3.2.2 Four-Level Diode Clamped Inverter Modeling We can build the model of three-phase three-level diode clamped inverter in Simulink as follows:

Fig3.2.2-1 Four-level diode clamped inverter model in Simulink

In the model, the sub-system SPWM is shown as follows (in IPD and APOD modes):


Fig3.2.2-2 Sub-system SPWM in IPD mode

Fig3.2.2-3 Sub-system SPWM in APOD mode

And the sub-system NPC is:


Fig3.2.2-4 Subsystem NPC

3.3 Simulation Results of Three-Level Diode Clamped Inverter 3.3.1 Three-Level Diode Clamped Inverter (IPD) We can get the results of three-level diode clamped inverter with fI =60Hz, ma =1.0, mf =15.0 as follows:


Fig 3.3.1-1 Voltage waveforms vAN, vAB, iA and their harmonic spectrum with fI =60Hz and ma =1.0

We can get the results of three-level diode clamped inverter with fI =60Hz, ma =0.3, mf =15.0 as follows:


Fig 3.3.1-2 Voltage waveforms vAN, vAB, iA and their harmonic spectrum with fI =60Hz and ma =0.3

3.3.2 Three-Level Diode Clamped Inverter (APOD) We can get the results of three-level diode clamped inverter with fI =60Hz, ma =1.0, mf =15.0 as follows:


Fig 3.3.2-1 Voltage waveforms vAN, vAB, iA and their harmonic spectrum with fI =60Hz and ma =1.0

We can get the results of three-level diode clamped inverter with fI =60Hz, ma =1.0, mf =15.0 as follows:


Fig 3.3.2-2 Voltage waveforms vAN, vAB, iA and their harmonic spectrum with fI =60Hz and ma =0.3

3.4 Simulation Results of Four-Level Diode Clamped Inverter 3.4.1 Four-Level Diode Clamped Inverter (IPD) We can get the results of four-level diode clamped inverter with fI =60Hz, ma =1.0, mf =15.0 as follows:


Fig 3.4.1-1 Voltage waveforms vAN, vAB, iA and their harmonic spectrum with fI =60Hz and ma =1.0

We can get the results of four-level diode clamped inverter with fI =60Hz, ma =0.6, mf =15.0 as follows:


Fig 3.4.1-1 Voltage waveforms vAN, vAB, iA and their harmonic spectrum with fI =60Hz and ma =0.6

3.4.2 Four-Level Diode Clamped Inverter (APOD) We can get the results of four-level diode clamped inverter with fI =60Hz, ma =1.0, mf =15.0 as follows:


Fig 3.4.2-1 Voltage waveforms vAN, vAB, iA and their harmonic spectrum with fI =60Hz and ma =1.0

We can get the results of four-level diode clamped inverter with fI =60Hz, ma =0.6, mf =15.0 as follows:


Fig 3.4.2-2 Voltage waveforms vAN, vAB, iA and their harmonic spectrum with fI =60Hz and ma =0.6

3.5 Conclusions (1) The results show that in a three-level and four-level diode clamped inverter, the harmonics appear as sidebands centered around the frequency modulation index mf and its multiples such as 2mf and 3mf.


(2) We can also get the conclusion that as the modulation index ma decreases, the THD of vA and vAB increases, and the dc bus utilization decreases sharply, which are not expected to see. (3) From the comparison of three-level and four-level diode clamped inverters, we can know that generally speaking, three-level inverter has a lower THD than the four-level one, but also a higher dc bus utilization than the latter, which we should consider in specific conditions.

4. Third Harmonic Injection PWM in Multilevel Diode Clamped Inverters 4.1 Theory and Simulation of Third Harmonic Injection PWM The inverter fundamental voltage VAB1 can be increased by adding a third harmonic component to the threephase sinusoidal modulating wave without causing over-modulation. This modulation technique is known as third harmonic injection PWM.

Fig 4.1-1 Modulation wave after third harmonic injection

Fig 4.1-2 shows the modulation waves and gate signals in a three-level and four-level diode clamped inverter.


Three-level inverter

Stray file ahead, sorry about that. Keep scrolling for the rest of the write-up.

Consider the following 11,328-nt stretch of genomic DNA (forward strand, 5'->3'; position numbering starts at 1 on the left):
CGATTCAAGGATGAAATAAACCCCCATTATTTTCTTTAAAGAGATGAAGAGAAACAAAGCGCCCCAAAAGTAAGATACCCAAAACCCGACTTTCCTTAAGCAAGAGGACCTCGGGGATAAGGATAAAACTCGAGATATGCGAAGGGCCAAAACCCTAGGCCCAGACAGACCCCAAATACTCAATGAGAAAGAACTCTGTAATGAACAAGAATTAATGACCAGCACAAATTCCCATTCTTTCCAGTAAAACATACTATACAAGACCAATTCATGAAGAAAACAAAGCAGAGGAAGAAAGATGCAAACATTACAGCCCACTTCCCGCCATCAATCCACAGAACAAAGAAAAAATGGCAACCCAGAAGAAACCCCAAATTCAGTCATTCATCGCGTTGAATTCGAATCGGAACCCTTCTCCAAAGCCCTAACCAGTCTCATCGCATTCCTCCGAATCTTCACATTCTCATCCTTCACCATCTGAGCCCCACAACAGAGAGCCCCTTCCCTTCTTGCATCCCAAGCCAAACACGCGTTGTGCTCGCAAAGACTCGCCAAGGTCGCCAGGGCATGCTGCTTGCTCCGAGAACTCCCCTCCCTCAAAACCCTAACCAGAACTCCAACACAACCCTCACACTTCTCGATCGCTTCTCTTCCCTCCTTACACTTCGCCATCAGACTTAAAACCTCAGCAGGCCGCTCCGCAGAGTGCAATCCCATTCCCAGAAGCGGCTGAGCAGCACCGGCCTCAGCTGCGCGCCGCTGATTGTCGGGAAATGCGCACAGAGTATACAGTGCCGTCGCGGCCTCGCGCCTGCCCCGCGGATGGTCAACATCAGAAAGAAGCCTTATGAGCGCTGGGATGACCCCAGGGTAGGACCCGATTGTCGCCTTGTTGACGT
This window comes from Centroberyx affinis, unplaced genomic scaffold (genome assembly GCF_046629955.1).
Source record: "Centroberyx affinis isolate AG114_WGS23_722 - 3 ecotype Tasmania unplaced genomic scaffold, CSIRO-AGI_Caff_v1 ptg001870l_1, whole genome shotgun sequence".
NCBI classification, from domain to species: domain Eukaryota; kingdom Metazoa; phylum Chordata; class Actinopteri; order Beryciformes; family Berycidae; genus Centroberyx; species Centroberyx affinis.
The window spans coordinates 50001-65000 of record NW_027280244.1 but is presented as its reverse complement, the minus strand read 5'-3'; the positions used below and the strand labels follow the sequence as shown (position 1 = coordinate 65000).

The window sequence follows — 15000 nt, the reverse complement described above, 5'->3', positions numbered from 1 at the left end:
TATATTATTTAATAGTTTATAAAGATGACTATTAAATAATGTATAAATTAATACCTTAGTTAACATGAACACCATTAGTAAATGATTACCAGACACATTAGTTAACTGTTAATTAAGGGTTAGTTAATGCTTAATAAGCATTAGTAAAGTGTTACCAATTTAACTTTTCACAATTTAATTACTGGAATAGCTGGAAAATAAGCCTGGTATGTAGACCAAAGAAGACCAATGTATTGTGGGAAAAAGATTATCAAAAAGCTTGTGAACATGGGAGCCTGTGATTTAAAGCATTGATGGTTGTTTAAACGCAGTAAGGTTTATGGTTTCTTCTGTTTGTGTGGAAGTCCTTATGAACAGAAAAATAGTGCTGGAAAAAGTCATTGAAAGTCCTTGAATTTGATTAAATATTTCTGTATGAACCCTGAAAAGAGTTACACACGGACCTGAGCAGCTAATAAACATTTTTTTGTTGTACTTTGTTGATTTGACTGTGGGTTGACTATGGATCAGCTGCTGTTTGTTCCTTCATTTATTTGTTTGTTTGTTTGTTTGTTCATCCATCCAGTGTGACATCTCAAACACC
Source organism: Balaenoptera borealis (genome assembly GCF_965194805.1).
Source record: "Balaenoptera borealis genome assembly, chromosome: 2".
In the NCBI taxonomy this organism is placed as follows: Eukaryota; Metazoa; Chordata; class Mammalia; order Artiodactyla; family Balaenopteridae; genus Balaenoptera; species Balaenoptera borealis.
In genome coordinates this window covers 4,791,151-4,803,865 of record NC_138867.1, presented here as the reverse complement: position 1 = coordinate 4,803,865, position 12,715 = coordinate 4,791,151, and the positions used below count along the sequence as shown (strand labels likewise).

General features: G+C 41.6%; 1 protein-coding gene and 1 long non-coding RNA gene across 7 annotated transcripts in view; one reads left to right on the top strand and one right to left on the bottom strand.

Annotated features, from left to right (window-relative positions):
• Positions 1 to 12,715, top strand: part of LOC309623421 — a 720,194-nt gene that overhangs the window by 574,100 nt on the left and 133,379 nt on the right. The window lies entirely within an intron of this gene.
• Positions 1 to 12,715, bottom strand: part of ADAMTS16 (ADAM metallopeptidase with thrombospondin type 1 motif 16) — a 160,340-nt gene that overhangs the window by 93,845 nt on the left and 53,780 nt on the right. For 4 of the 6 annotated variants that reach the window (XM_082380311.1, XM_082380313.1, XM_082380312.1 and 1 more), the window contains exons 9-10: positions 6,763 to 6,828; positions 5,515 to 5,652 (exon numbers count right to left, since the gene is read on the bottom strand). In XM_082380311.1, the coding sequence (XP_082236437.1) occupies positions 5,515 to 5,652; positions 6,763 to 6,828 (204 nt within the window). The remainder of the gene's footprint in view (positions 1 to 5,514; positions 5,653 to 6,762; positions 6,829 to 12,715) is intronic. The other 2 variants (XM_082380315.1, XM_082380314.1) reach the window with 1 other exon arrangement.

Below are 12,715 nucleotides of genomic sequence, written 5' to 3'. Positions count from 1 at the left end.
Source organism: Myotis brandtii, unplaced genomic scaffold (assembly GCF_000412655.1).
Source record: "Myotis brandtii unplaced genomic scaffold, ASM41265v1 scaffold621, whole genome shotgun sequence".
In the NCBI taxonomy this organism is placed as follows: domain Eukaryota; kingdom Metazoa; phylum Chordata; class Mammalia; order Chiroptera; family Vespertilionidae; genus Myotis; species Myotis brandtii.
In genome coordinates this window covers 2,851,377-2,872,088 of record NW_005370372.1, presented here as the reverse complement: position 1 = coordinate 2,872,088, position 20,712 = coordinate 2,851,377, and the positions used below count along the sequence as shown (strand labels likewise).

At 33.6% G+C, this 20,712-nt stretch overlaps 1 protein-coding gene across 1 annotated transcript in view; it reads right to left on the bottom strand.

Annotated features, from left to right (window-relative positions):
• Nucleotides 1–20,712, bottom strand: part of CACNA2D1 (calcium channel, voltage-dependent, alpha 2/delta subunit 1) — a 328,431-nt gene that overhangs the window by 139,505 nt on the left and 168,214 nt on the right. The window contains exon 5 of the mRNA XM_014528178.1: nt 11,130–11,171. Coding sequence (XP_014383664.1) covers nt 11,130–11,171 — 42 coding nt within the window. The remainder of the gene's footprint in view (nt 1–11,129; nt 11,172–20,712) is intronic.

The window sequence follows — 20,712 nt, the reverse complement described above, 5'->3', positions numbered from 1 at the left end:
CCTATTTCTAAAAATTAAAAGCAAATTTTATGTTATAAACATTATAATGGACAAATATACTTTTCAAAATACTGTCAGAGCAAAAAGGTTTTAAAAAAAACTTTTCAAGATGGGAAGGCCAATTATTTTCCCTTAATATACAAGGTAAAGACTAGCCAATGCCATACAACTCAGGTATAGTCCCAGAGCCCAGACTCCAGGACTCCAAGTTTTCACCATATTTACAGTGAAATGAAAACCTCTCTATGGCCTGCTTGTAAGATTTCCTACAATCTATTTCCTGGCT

Four-level inverter Fig 4.1-2 The production and wave of the modulating wave with third harmonic injection in a multilevel inverter

Fig 4.1-3 and Fig 4.1-4 shows the comparison of voltage waveform vAB and its harmonic spectrum with third harmonic injection (in three-level inverter and four-level inverter).

Fig 4.1-3 Voltage waveform vAB and its harmonic spectrum with fI =60Hz and ma =1.0 (Three-level inverter)


Fig 4.1-4 Voltage waveform vAB and its harmonic spectrum with fI =60Hz and ma =1.0 (four-level inverter)

4.2 Conclusion From the results comparison, we can know that after injecting third harmonic waves into the modulating wave, the inverter fundamental voltage VAB1 increases from 8146V to 8149V (three-level inverter), from 8081V to 8096V (four-level inverter), which means that the third harmonic injection can raise dc bus utilization of the inverter. But at the same time, the THD of also increases, which is not expected.

5. Conclusions In this project, we do some research about multilevel diode clamped inverters, build practical models of threelevel and four-level inverters, and finish the simulation in Simulink. From the results, we can come to the following conclusions. In a three-level and four-level diode clamped inverter, the harmonics appear as sidebands centered around the frequency modulation index mf and its multiples such as 2mf and 3mf. And as the modulation index ma decreases, the THD of vA and vAB increases, and the dc bus utilization decreases sharply, which are not expected to see. Generally speaking, three-level inverter has a lower THD than the four-level one, but also a higher dc bus utilization than the latter, which we should consider in specific conditions. After injecting third harmonic waves into the modulating wave, the inverter fundamental voltage VAB1 increases, which means that the third harmonic injection can raise dc bus utilization of the inverter. But at the same time, the THD of also increases, which is not expected.

References [1] Bin Wu. High Power Converters and AC Drives. IEEE Press [2] DURGA PRASAD REDDY, J V G RAMA RAO. Simulation and Comparison of Single Phase Multi High Level Inverter for Different Loads. International Journal of Engineering Science and Technology (IJEST) [3] BHASKAR REDDY, SAI BABU. Comparison of Modulation Techniques for Multilevel Inverter fed Permanent Magnet Synchronous Motor. International Journal of Engineering Science and Technology (IJEST)


Project multilevel diode clamped inverters